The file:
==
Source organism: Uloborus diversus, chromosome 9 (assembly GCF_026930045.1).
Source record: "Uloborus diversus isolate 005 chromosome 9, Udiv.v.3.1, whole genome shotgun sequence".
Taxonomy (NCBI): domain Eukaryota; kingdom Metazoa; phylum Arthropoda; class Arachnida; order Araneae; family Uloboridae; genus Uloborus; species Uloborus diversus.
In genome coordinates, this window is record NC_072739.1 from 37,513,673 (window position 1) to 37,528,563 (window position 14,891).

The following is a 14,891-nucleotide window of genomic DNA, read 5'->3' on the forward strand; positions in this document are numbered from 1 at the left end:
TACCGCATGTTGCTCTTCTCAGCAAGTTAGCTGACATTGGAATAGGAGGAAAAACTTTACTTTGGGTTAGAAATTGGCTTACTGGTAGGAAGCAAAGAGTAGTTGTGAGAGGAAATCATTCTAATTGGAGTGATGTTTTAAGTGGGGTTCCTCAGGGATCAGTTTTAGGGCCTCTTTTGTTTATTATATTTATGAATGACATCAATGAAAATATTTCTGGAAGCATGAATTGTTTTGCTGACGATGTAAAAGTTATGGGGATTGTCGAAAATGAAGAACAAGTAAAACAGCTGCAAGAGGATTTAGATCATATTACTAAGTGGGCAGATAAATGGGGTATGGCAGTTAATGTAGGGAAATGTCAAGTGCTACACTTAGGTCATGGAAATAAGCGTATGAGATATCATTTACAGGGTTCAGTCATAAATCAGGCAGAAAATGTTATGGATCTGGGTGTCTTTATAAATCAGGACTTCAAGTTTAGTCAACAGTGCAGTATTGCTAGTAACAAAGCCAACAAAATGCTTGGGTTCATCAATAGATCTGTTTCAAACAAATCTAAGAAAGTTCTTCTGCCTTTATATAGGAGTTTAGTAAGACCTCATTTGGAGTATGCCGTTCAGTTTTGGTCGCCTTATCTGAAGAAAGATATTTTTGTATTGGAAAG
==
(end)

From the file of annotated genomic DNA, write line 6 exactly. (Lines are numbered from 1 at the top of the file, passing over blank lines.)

TACCGCATGTTGCTCTTCTCAGCAAGTTAGCTGACATTGGAATAGGAGGAAAAACTTTACTTTGGGTTAGAAATTGGCTTACTGGTAGGAAGCAAAGAGTAGTTGTGAGAGGAAATCATTCTAATTGGAGTGATGTTTTAAGTGGGGTTCCTCAGGGATCAGTTTTAGGGCCTCTTTTGTTTATTATATTTATGAATGACATCAATGAAAATATTTCTGGAAGCATGAATTGTTTTGCTGACGATGTAAAAGTTATGGGGATTGTCGAAAATGAAGAACAAGTAAAACAGCTGCAAGAGGATTTAGATCATATTACTAAGTGGGCAGATAAATGGGGTATGGCAGTTAATGTAGGGAAATGTCAAGTGCTACACTTAGGTCATGGAAATAAGCGTATGAGATATCATTTACAGGGTTCAGTCATAAATCAGGCAGAAAATGTTATGGATCTGGGTGTCTTTATAAATCAGGACTTCAAGTTTAGTCAACAGTGCAGTATTGCTAGTAACAAAGCCAACAAAATGCTTGGGTTCATCAATAGATCTGTTTCAAACAAATCTAAGAAAGTTCTTCTGCCTTTATATAGGAGTTTAGTAAGACCTCATTTGGAGTATGCCGTTCAGTTTTGGTCGCCTTATCTGAAGAAAGATATTTTTGTATTGGAAAG